Four Most Common Problems Dentists Come Across While Placing Implants


Dental implants have become a popular dental procedure that is now commonplace in virtually every dental office. In fact, patients expect dental implants to be a service that is provided by their dentist. The vast majority of dentists know how to do this straightforward procedure.

As straightforward as the procedure is, there are real risks and possible complications that can occur whether or not there were complications in the procedure. Such risks and complications lead to an unpleasant patient experience that has possible severe repercussions for a dental practice. These consequences can range from a lost patient all the way to a lawsuit. A significant number of dentists fail to adequately prepare for and protect themselves from such risks, complications and problems that can arise from a dental implant procedure.

Jim Downs and Bill Black of the Arrowhead Dental Laboratory share their insights on the four most common problems dentists come across while placing implant to help dentists avoid the consequences should a dental implant or dental implant procedure fail. Below is a short synopsis of the four common problems observed by Downs and Black. The full seminar can be viewed here.

Patient Health Considerations

The patient’s health needs to be assessed before the dental implant procedure. Patients who smoke, have diabetes, or regularly have a bad habit like Bruxism, are at a higher risk of developing complications after their implants are inserted. Sometimes a patient’s health makes the dental implant procedure too much of a risk to do. Dentists should discern whether a dental implant procedure is a doable option for the patient and not be afraid to decline doing the procedure.

Anatomical Issues

For dental implants to be successful and have little chance of complications, the patient’s jaw bone needs to be healthy and strong. Dentists have criteria that the patient’s bone height, width and density must meet in order to proceed with the implant procedure. If the density and quality of a patient’s jaw is insufficient, sinus augmentation may have to be done. This delicate procedure may pave the way for possible sinus inflammation or infection. X-rays and CT scans may have to be done prior to implant surgery to see if sinus augmentation is necessary or doable.

Surgical Considerations

Dental implant surgery, like any other kind of invasive surgery, requires care and know-how on the part of the dentist. Below are some surgical considerations dentists should consider:

  • Be aware of possible allergic reactions. Dental implants today are made of titanium, a metal that elicits the fewest allergic reactions. Nevertheless, allergic reactions do occur.
  • Expect implant rejection. A dental implant procedure involves inserting a foreign object into a patient’s jaw. It is possible that the patient’s body will reject the implants. Rejected implants will not stay secure so another dental procedure will be needed instead.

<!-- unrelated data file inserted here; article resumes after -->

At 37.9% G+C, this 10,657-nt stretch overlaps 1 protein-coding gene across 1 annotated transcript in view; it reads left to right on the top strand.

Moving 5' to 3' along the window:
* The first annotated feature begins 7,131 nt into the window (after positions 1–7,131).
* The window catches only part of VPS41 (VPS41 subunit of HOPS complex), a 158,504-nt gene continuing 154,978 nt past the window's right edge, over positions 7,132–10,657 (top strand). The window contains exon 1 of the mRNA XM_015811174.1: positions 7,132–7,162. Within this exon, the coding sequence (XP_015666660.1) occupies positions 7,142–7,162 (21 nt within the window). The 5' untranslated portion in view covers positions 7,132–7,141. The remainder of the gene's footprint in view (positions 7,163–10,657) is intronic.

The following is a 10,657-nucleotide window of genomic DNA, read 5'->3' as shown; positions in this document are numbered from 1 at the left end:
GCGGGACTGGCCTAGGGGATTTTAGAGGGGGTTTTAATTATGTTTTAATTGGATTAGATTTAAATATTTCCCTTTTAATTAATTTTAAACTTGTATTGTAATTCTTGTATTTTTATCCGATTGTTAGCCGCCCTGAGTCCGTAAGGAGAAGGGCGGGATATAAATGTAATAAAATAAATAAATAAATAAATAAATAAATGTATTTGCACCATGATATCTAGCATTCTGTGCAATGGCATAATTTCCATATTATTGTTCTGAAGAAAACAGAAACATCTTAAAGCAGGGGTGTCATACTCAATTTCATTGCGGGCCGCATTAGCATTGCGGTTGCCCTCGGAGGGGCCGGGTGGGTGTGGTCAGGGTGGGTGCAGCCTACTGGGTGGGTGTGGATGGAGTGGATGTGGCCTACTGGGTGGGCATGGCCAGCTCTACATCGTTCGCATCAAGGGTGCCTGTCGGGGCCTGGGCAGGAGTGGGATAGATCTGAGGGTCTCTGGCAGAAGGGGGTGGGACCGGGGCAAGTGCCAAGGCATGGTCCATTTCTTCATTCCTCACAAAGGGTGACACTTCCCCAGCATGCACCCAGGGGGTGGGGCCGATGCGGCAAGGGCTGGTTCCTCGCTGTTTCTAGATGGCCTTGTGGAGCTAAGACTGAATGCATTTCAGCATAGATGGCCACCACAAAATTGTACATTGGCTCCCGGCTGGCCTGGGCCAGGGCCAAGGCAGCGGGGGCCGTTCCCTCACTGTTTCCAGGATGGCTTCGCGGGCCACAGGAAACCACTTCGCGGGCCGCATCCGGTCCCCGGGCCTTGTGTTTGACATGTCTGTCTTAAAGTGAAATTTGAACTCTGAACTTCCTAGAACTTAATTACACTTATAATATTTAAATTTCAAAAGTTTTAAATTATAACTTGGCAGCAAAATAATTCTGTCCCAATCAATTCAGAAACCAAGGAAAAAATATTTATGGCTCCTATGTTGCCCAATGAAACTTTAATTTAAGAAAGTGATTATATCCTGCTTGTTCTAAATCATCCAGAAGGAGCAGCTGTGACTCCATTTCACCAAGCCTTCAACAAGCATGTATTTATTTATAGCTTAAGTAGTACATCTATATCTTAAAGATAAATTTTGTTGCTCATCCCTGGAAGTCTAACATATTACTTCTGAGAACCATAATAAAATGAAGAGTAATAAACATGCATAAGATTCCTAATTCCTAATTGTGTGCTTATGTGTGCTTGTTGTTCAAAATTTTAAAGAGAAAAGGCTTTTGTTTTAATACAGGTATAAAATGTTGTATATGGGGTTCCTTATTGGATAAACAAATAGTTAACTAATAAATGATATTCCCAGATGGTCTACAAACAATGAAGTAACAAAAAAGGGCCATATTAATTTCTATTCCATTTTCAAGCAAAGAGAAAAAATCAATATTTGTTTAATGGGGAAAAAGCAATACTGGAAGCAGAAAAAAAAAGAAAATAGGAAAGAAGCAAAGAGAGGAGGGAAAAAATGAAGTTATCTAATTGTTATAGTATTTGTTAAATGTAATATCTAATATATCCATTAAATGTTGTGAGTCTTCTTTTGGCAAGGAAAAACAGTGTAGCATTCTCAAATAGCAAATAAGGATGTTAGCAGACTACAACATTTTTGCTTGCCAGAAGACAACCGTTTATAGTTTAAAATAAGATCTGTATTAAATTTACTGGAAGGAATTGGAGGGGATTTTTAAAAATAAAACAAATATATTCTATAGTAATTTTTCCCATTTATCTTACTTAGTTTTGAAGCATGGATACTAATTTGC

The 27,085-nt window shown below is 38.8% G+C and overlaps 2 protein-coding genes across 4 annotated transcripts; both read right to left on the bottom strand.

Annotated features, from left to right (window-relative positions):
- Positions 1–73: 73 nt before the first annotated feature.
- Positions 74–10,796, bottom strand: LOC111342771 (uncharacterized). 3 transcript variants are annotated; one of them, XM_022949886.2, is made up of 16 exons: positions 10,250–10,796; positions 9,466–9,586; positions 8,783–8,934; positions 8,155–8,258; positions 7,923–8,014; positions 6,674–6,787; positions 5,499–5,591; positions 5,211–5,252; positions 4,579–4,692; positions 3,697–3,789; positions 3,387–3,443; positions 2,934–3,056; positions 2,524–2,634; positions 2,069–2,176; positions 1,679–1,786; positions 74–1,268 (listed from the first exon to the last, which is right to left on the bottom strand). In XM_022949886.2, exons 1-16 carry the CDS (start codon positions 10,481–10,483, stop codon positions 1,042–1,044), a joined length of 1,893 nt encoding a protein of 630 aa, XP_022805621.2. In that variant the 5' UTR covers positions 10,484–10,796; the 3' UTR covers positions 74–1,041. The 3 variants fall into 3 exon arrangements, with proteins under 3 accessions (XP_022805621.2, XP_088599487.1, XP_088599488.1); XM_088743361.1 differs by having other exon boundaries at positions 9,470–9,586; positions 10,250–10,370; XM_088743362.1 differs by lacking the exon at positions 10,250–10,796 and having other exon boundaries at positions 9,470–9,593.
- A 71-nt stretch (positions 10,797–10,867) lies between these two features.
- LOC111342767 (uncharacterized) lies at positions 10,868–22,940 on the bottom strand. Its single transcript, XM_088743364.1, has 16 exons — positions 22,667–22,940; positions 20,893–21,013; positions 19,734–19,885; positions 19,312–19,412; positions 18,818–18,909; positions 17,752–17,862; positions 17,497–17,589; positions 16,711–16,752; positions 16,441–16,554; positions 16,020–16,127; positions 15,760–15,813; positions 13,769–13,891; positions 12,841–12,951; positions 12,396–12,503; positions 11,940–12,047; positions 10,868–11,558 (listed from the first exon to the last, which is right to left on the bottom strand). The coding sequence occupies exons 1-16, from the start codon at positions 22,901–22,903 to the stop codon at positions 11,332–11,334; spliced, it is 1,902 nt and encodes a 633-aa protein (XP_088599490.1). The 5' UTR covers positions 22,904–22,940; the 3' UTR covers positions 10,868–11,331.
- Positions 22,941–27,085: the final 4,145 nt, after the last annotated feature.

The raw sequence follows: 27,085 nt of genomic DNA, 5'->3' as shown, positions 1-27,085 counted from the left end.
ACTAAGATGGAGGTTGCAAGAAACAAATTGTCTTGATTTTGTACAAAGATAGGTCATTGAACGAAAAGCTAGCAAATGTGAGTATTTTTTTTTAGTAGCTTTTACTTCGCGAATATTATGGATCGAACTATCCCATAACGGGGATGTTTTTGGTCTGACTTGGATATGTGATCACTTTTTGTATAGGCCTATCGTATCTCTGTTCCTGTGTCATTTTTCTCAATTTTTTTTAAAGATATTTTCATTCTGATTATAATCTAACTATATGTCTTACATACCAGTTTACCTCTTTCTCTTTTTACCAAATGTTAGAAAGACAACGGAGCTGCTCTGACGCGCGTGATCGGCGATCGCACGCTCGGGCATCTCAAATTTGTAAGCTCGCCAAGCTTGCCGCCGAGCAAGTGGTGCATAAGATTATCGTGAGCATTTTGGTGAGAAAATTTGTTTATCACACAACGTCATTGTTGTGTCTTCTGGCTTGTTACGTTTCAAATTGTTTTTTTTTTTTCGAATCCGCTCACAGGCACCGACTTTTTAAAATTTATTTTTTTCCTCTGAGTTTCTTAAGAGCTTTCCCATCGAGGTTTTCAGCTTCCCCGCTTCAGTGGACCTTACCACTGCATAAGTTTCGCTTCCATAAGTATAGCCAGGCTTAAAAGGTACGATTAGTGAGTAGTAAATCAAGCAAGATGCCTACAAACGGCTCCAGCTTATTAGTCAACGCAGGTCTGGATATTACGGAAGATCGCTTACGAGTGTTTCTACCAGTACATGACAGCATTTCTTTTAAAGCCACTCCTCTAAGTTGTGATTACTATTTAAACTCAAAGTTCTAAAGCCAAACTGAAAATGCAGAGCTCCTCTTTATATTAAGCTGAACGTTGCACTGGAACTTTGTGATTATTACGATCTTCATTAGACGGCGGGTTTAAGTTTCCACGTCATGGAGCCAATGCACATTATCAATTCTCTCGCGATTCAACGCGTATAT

• Watch out for nerve and tissue damage. Even the most trained, meticulous dentist can accidently damage surrounding nerves and tissues. There are guidelines concerning how close to nerves an implant can be inserted. Even with these guidelines, accidents happen. To prevent possible patient legal action, dentists should tell the patient about the procedure and its risks and have the patient sign a consent form.
  • Avoid overloading. There are often two steps in the dental implant procedure: inserting the posts and attaching the crowns. While patients have shorter recovery times and require less post-op care, complications around the insufficient fusion of the implant and jaw bone can be serious.

Implant Prosthetic Complications

Though implant breakage and bending is rare, it can happen. An implant can also break when it is subjected to excessive force such as a blow to the mouth, an unbalanced crown or long-term, constant teeth grinding or clenching.

In some cases, the implants may become loose or fall out. This is the result of the patient’s jaw bone not fusing properly to the implant.

As with any type of invasive surgery, infection can occur. The most common infection that arises from dental implants is peri-implantitis. This is an infection caused by bacteria that was either present during the procedure or came about after the surgery due to improper dental hygiene. Patients who smoke, have diabetes or thin gums and who have bad dental hygiene are at a greater risk of peri-implantitis.

At Arrowhead Dental, we strive to enhance the skills and tools of dentists so they can excel at giving their patients the best care possible. Dental implant surgery is often done with little or no problems or complications. In the few times a complication comes up, a dentist needs to be prepared. For more dental resources, contact us today.